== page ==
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Moldova’s ruling party offered an olive branch

The leader of the autonomous region of Gagauzia in Moldova has offered an olive branch to the country’s ruling party.

Speaking in Brussels, Yevgenia Gutsul made no attempt to disguise her bitter dispute with the central authorities, including the country’s president Maia Sandu.

But she pointedly stressed her desire to “reach out” and find a peaceful resolution to the current differences between the two sides.

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In what was a clear bid to defuse rising tensions, she said: “I want us to have good relations with the central government. We are always ready for compromise, to sit at the table and find common points of interest. That is my objective.”

Her visit to Brussels is timely as Moldova was told last week the EU will open accession talks with the central European country.

Gutsul was earlier this year elected head of the ATU Gagauzia, an autonomous region in the south of the country with a population of 160,000.

She was elected governor of the region, securing well over 50 per cent of vote with her nearest rival polling 47 per cent.

In a press briefing at Brussels Press Club on Tuesday she spoke about a range of issues including the economic “crisis” facing the region she represents, plus an ongoing conflict with Moldova’s central government.

Her rare appearance in the city comes after, last week, the EU opened accession procedure with Moldova, a decision which has been broadly welcomed.

But there are still continuing issues, some of which were recognised in a recent report by the European Commission.

Gutsul, who chose to speak in her native tongue, which has many similarities with the Turkish language, told reporters she had “a lot to say about our small republic.”

She noted there had been “growing attention” to the situation in Gagauzia, not least since the “disintegration of the Soviet Union” which, she said, had “exacerbated” ethnic tensions in the region.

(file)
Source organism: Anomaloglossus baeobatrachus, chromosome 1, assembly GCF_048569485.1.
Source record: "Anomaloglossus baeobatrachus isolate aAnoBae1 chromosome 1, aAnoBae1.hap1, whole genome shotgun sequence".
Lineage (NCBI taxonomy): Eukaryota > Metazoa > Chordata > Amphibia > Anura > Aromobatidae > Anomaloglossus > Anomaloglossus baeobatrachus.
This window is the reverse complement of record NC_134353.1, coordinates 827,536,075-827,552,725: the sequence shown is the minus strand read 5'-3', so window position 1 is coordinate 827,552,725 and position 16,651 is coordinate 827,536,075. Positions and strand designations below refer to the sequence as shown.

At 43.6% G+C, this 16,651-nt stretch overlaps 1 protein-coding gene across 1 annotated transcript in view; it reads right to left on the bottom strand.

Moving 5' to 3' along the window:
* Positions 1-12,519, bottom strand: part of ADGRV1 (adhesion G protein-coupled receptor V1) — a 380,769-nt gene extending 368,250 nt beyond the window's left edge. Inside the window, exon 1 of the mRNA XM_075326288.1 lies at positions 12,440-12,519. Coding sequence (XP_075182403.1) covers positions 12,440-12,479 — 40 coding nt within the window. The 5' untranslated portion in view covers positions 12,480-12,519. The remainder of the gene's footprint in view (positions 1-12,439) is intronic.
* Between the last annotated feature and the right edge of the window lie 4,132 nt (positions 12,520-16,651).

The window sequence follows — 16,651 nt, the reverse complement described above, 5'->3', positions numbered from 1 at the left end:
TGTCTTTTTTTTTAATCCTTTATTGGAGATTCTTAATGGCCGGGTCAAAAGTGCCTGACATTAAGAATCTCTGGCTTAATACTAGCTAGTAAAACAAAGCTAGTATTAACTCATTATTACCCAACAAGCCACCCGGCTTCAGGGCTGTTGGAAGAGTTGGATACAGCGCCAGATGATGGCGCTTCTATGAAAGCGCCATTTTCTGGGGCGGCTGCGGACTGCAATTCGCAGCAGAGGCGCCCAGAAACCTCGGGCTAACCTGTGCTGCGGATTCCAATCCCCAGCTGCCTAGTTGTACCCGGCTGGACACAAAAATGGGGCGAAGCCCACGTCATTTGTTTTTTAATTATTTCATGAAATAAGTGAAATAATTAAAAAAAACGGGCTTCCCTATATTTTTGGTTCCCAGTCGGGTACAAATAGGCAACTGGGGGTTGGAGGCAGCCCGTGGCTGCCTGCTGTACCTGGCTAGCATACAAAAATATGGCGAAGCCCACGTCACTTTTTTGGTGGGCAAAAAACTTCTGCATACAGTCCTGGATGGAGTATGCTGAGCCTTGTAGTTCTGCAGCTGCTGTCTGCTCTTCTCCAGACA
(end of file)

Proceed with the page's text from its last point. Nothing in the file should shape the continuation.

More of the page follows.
She reminded reporters that Gagauzia had been “proclaimed a republic” but that the central authorities in Moldova  “still refuse to engage in dialogue with us.”

This, she noted, illustrated the “need for far-sightedness and for us all to sit together at the table.”

She said, “I am proud of our history and our nation and the fact that we have built a peaceful way to the future.”

Next year will, she said, be an “occasion to celebrate” as it is the 30th anniversary of the proclamation of the region’s autonomy.”

Today, people, particularly the younger generations, consider themselves as both citizens of Moldova and Gagauzia but she said that “a number of issues remain unsettled.”

She said, “Over the past 30 years the central authorities have, step-by-step, tried to abolish the rights and autonomy of Gagauzia, none more so than under the current president.”

She cited as an example, the “exclusion of our territory from the national integration commission.”

She said that, in the Spring, the central authorities and president had “refused to follow national law and include me in the Government.”

Both, she said, have also “refused to sign amendments to the tax code that would have reinforced our autonomy.”

This, she told reporters, had resulted in the region’s revenue being cut by some €7 million.

“As a result, we now see threats to regional social programmes, including help to the elderly and the young.”

The authorities, she said, had also imposed “artificial obstacles” to the autonomous status of Gagauzia.

“They are also trying to impede gas supplies to the region.”

The president was not immediately available to comment on the claims but Gutsul said that while relations between the two sides, central government and the region, had “always been difficult” in the past they had “managed to overcome them via dialogue.”

Gutsul, who before entering politics had worked in both the private and public sectors, said a “fragile trust” that had previously existed between the two sides was in danger of being “destroyed.”

The central authorities, she said, had “pursued a blatantly hostile stance towards Gagauzia” adding, “They are trying to silence us and the EU delegation in the country seems to choose to ignore these problems.”

She added, “This is why we decided to come to Brussels today to explain our position.”